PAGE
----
The Cuban Government has admitted that “design problems” with the Reforms Process and “problems” implementing it, have led to “deviations”, “mistakes” and “unwanted results”, as well as “multiple complaints among the population”.
HAVANA TIMES – The Reforms Process, the greatest economic reforms undertaken in Cuba in recent years, reaches its first anniversary amid a severe crisis, which these changes have only made worse, and doubts about what 2022, EFE news agency reports.
The wide-ranging series of reforms – which included the devaluation of the Cuban peso, the end of the dual-currency system, a general increase in state wages and pensions and subsidy cuts – was set in motion amid a harsh landscape: with the economy nose-diving because of the pandemic and stricter US sanctions.
The Government has itself admitted that “design problems” with the Reforms Process and “problems” implementing it, because of the national and global economic situation, have led to “deviations”, “mistakes” and “unwanted results”, as well as “multiple complaints among the population”.
This is what Cuban prime minister, Manuel Marrero, wrote in his accountability report, which was submitted to the National Assembly (Parliament). He admitted that “things needed fixing and new decisions had to be made”, because the Reforms haven’t “completely met” their objective.
For the ordinary Cuban, the implementation of these measures coincided with food and medicine shortages, long lines to buy basic essentials, often at the stores only selling in foreign currency (MLC), when the majority of Cubans only earn in pesos.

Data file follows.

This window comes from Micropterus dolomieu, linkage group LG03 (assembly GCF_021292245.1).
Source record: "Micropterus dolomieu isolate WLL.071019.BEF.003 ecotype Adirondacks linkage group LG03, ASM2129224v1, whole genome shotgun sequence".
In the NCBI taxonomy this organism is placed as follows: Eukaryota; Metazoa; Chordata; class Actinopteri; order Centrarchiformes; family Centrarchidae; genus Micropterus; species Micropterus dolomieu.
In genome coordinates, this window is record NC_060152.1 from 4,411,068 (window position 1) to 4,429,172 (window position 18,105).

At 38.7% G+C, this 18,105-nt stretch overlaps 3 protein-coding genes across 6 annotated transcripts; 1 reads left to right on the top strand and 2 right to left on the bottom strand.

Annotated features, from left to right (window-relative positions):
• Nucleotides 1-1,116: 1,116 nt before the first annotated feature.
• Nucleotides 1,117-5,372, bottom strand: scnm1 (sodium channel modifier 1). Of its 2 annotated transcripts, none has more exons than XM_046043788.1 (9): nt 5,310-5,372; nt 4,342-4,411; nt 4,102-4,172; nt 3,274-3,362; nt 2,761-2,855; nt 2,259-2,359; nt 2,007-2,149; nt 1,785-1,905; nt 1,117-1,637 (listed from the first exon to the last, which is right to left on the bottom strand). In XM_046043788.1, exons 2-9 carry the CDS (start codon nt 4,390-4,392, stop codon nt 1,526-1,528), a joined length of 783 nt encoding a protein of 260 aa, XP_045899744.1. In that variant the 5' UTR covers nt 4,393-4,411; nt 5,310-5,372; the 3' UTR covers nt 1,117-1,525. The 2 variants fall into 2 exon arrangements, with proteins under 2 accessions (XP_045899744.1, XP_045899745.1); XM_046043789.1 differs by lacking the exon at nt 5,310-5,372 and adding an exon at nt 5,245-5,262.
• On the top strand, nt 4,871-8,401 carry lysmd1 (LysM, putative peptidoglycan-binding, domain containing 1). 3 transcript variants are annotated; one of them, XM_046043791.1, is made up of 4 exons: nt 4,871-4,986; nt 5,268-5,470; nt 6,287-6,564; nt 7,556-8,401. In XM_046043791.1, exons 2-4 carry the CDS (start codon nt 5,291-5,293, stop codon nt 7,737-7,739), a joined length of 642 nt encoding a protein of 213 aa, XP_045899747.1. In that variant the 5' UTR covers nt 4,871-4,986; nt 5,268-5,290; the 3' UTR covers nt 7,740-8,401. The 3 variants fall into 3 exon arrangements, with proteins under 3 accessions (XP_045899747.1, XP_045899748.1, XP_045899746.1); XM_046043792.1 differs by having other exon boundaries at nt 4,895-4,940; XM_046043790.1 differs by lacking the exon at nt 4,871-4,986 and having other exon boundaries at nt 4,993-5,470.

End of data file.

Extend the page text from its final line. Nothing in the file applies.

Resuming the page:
But above all, the year that just came to an end, saw high inflation rates that hadn’t been seen in decades. Official statistics talk about over 70% in the retail market, although some experts estimate that real inflation (including the illicit market) stands at approximately 500%.
Cuban economist Pavel Vidal, an associate professor at the Pontificia Javeriana University in Cali (Colombia), explained to EFE that the currency reform “has sped up inflation” and hasn’t resolved “key issues that remained pending” such as the Cuban peso’s exchange rate, dollarization and differences between official and informal exchange rates.
He believes that “the economic authorities have been pushing for partial dollarization using bank dollars (MLC), which is a counter-productive sign that shows that the Government doesn’t have a lot of faith in the Cuban peso and its own currency reform.”
According to Cuban economist, Pedro Monreal, the Reforms Process “went wrong”. According to one of his Tweets, the price of the basic food products increased 7.9 times, while average wages only went up 4.4 times. Summarizing, he said that this adjustment “hiked up living costs.”
The economy is a priority for the Cuban Government in 2022. The minister of Finances and Prices, Meisi Bolaños Weiss, said that “fixing the problem of high inflation is the economy’s main challenge.”
When presenting the Economic Plan for this year, the minister of Economy and Planning, Alejamdro Gil, stressed that other priorities are macro-economic stability and recovering the role of the Cuban peso as the heart of Cuba’s financial system.
Cuban economist Mauricio De Miranda, based in Madrid, advocates for “realistic” reforms, in an article he wrote for Columbia Law School (US).
He advocates getting rid of stores selling with USD prices, embracing flexible exchange rates, opening up the financial system to foreign commercial banks and liberalizing foreign trade, “necessary” measures which will only be the first step in moving towards sustainable growth.
However, Vidal sees reason for optimism. Recovering the tourism sector and three vaccines developed to fight COVID-19 “can boost economic growth and help to control inflation.”
Furthermore, the reform that allows private micro-, small and medium-sized enterprises (MSMEs) in more economic sectors, could contribute to improving the economic situation, he notes.
Nevertheless, Vidal points out that the main obstacle to controlling inflation is “high fiscal deficit”, which has mainly financed by issuing money. “This means making decisions about subsidies and support for public companies that are financially unviable.”